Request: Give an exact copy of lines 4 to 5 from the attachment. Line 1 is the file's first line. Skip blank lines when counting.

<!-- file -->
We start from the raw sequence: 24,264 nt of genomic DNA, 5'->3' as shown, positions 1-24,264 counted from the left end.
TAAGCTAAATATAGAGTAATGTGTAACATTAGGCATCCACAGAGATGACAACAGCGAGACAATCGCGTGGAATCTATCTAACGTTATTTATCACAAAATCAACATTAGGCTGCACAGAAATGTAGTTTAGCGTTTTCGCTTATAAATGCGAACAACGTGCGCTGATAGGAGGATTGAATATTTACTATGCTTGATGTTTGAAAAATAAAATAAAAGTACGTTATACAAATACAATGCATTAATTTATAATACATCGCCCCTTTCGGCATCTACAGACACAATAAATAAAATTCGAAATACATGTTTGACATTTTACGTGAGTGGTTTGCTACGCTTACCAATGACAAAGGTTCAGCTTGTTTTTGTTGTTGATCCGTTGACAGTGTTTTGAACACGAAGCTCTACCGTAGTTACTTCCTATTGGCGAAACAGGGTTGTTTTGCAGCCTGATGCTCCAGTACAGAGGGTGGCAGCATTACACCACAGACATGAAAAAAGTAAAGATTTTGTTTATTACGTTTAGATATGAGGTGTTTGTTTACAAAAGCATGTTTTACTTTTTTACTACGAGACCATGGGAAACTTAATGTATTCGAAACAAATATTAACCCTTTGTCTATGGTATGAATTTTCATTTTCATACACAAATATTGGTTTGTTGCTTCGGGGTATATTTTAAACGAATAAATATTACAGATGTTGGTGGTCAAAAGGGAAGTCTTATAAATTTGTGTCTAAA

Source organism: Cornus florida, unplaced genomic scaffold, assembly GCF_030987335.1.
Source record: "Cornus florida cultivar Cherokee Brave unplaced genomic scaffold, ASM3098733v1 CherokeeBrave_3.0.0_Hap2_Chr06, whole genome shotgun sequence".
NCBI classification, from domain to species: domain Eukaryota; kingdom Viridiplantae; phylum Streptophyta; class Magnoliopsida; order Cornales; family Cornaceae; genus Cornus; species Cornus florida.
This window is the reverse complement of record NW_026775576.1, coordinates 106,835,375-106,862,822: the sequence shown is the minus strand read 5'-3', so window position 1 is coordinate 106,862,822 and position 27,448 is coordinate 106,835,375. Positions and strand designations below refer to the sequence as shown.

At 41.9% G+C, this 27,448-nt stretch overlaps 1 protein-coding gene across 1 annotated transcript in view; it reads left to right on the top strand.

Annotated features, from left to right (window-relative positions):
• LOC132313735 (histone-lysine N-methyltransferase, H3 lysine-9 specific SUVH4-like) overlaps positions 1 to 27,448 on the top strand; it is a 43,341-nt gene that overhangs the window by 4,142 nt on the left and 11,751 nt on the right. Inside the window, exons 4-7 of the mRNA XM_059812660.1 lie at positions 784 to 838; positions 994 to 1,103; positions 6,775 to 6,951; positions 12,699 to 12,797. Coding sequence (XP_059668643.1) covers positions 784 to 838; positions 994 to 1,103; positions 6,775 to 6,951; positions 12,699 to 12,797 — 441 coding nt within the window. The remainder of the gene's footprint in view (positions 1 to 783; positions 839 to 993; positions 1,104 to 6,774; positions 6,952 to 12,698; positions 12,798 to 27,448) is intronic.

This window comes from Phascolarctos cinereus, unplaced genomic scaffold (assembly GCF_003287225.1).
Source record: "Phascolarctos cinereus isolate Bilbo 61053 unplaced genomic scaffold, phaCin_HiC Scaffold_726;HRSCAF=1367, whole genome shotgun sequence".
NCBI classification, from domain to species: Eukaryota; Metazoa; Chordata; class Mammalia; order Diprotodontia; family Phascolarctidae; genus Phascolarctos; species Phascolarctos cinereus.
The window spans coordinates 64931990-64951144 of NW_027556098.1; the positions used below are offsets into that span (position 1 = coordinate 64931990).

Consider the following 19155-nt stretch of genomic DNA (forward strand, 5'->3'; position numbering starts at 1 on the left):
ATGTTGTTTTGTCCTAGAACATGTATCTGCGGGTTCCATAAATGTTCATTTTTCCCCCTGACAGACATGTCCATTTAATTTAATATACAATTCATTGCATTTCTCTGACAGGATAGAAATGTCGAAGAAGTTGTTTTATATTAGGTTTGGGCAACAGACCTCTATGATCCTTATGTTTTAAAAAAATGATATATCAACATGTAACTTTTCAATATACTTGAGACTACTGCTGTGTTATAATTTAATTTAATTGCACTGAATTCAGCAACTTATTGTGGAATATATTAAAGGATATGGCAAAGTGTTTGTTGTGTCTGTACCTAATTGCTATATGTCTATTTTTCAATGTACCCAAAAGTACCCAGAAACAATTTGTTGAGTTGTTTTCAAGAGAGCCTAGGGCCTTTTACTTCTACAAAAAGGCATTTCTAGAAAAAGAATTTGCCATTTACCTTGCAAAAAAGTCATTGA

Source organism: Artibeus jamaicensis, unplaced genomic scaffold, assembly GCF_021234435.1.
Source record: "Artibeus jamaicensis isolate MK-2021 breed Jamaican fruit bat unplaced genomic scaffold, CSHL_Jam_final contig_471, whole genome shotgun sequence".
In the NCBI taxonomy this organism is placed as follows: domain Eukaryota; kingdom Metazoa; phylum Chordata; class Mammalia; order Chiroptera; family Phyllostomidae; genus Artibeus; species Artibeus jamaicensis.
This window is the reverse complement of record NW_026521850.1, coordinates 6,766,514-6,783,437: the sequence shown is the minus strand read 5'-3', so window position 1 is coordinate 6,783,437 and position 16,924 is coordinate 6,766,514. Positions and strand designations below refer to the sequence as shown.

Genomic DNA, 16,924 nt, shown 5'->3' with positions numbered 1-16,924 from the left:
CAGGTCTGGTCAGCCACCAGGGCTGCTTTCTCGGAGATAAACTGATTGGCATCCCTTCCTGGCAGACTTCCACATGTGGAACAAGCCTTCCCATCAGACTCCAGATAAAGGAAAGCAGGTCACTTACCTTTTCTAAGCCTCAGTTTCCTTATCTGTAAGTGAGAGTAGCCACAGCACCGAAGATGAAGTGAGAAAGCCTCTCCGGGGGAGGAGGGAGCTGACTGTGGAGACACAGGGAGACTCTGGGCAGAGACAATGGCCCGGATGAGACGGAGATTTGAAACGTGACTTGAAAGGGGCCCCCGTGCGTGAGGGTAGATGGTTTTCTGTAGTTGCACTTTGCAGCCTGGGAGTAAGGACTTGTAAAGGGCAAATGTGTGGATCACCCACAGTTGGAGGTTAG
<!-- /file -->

Source record: "Cornus florida cultivar Cherokee Brave unplaced genomic scaffold, ASM3098733v1 CherokeeBrave_3.0.0_Hap2_Chr06, whole genome shotgun sequence".
NCBI classification, from domain to species: domain Eukaryota; kingdom Viridiplantae; phylum Streptophyta; class Magnoliopsida; order Cornales; family Cornaceae; genus Cornus; species Cornus florida.